Inside the Capitol

Monday, February 13, 2012

2-13 Legisloature must end Thursday noon

21512 sine die
SANTA FE – Ready or not, only one day is left in the 2012 Legislature. This 30-day session ends Thursday at noon – no ifs, ands or buts. The New Mexico Supreme Court decided about 50 years ago that the Legislature no longer could "stop the clock," as it was called, to get its business finished.
Congress and many state legislatures keep going until the leadership decides it has had enough. In New Mexico the watches of the House speaker and the Senate majority floor leader determine when it is noon.
That power used to include stopping the clock for several hours to get business finished. But today, no fudging is allowed. Any legislation passed after noon does not become law. Legislative per diem also stops at noon.
Usually much gets done on the final day. One house or the other often stays in session most of the night. This is true in Congress and virtually every state. But it isn't working quite that way in Santa Fe these days. The rhythm is a little out of kilter.
The fault lies with both the governor and Legislature. Gov. Susana Martinez is accustomed to getting her way. Word floats around the capitol that the first gentleman has been heard to say that he has never won an argument with his wife.
Thus the governor tells lawmakers that unless she gets a bill worded exactly the way she requested, a veto is assured. She fulfilled that threat in spades last year. Even though Martinez says she is communicating better with lawmakers, the conversations don't seem to involve much give and take.
Senate Democratic leaders have reacted by bowing their backs. The almost evenly divided House has tried to work out compromises. But when the answer from the governor is no, the Senate, which is 2-1 Democrat, refuses to even hear the bills.
It would be nice if one out of the 112 legislators could be able to establish some meaningful communication. Or maybe the answer is that it is all political in preparation for the November elections.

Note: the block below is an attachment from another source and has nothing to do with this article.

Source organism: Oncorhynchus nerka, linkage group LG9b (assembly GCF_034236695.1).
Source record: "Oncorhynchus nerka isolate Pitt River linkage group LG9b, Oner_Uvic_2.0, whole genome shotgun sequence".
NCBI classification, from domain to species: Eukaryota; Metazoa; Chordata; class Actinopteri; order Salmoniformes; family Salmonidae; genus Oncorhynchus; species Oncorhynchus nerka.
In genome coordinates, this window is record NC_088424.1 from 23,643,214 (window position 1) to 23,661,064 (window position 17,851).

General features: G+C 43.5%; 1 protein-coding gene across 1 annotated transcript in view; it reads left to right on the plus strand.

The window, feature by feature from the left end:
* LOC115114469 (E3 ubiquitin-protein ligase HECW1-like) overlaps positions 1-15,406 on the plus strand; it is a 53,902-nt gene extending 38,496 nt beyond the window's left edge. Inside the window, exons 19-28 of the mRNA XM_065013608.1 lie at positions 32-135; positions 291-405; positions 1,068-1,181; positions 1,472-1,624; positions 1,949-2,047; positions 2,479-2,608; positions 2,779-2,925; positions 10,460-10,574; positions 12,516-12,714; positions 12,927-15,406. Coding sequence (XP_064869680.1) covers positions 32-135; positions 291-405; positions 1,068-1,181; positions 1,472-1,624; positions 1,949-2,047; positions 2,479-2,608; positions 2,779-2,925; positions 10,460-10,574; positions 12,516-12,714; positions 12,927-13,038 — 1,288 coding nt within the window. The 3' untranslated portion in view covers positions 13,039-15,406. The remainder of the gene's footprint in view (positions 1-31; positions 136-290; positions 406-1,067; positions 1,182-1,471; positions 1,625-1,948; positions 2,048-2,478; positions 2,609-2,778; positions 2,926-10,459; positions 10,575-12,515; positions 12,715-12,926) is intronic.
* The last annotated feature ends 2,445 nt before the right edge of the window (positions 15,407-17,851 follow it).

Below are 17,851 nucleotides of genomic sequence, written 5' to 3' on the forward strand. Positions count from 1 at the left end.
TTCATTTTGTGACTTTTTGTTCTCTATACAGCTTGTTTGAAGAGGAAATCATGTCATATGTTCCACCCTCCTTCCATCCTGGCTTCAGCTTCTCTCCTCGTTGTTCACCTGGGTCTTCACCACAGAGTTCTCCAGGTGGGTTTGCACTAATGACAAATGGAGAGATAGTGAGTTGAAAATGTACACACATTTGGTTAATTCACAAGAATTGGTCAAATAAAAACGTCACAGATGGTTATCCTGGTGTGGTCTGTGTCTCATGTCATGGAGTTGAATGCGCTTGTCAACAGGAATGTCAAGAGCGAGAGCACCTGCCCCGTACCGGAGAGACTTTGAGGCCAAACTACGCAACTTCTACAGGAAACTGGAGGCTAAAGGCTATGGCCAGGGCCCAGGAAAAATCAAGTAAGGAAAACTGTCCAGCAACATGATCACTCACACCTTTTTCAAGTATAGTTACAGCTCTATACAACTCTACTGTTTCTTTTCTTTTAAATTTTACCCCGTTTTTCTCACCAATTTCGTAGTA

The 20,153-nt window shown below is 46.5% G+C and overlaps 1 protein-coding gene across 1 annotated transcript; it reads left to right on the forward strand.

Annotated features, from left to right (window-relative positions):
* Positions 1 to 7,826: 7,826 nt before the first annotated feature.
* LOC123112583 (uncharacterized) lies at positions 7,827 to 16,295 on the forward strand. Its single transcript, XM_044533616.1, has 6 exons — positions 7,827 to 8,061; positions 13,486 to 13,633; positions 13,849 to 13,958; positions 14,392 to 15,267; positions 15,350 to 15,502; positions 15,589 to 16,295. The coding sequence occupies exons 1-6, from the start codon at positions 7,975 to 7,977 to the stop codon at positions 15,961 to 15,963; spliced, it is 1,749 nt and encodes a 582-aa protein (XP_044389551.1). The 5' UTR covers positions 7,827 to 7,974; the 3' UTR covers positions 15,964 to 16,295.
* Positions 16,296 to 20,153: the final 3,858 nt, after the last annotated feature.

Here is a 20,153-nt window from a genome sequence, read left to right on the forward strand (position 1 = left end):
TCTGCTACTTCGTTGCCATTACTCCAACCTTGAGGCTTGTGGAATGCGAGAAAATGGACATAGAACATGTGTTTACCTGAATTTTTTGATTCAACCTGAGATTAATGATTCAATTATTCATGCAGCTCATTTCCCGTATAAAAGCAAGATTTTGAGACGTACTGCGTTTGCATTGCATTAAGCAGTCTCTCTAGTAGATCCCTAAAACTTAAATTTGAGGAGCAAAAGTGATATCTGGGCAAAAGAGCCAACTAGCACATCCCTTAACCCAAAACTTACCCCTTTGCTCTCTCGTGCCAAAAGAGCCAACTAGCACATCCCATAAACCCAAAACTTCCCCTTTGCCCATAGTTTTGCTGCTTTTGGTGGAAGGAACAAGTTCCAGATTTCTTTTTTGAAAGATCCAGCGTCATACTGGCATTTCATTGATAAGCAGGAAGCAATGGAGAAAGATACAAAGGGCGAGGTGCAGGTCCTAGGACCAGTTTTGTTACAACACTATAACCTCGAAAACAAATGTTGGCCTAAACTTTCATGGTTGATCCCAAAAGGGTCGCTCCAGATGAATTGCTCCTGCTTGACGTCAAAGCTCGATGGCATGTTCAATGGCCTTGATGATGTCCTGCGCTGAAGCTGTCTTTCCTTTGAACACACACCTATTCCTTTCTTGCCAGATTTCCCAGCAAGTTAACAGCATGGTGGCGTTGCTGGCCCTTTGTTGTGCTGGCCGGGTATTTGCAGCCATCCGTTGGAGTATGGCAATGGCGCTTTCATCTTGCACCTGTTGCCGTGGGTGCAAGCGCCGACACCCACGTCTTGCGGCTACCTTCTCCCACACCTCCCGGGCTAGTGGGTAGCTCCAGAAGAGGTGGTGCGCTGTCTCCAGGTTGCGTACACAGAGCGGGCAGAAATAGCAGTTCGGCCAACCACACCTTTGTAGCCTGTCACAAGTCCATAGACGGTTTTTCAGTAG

Another problem is that compared to our previous governor, Martinez doesn't have much of a legislative agenda.
Halfway through this session, Democrat lawmakers decided they should develop a comprehensive agenda of their own so there would be more to talk about and bargain with.
So this session may not end up as frantic as they used to be. Little need exists for the usual last-minute bargaining because there is no horse trading with this governor.
The only responsibility for this session is to get a budget passed. The House managed to craft a budget that received a first-ever unanimous vote. It even left leeway for the Senate to add its own priorities. If that sounds too good to be true, it probably is.
Democrats may be cruising for some black eyes. In the House, 26 of them voted against an anti-corruption measure that increased penalties for wayward public officials. The House unanimously passed a package of three constitutional amendments to reform the Public Regulation Commission. Senate Majority Leader Michael Sanchez now says they need to be studied for a year.
Trial lawyers, largely Democrats, killed a spaceport bill to reduce liability of equipment contractors that some of our spaceports biggest competitors have passed.
Gov. Martinez has asked for reconsideration. It could work if there is something Martinez is willing to give Democrats in return. But that's not the way this governor plays the game.
Public Education Department Secretary Hanna Skandera still hasn't been confirmed by the Senate. The excuse now is that there may not be enough time.
House Speaker Ben Lujan has been on the job every day of the session. His son, U.S. Rep. Ben Ray Lujan says his father told the family at Christmas that he hoped to be able to last until the first day of this legislative session. The session obviously brought him new energy.


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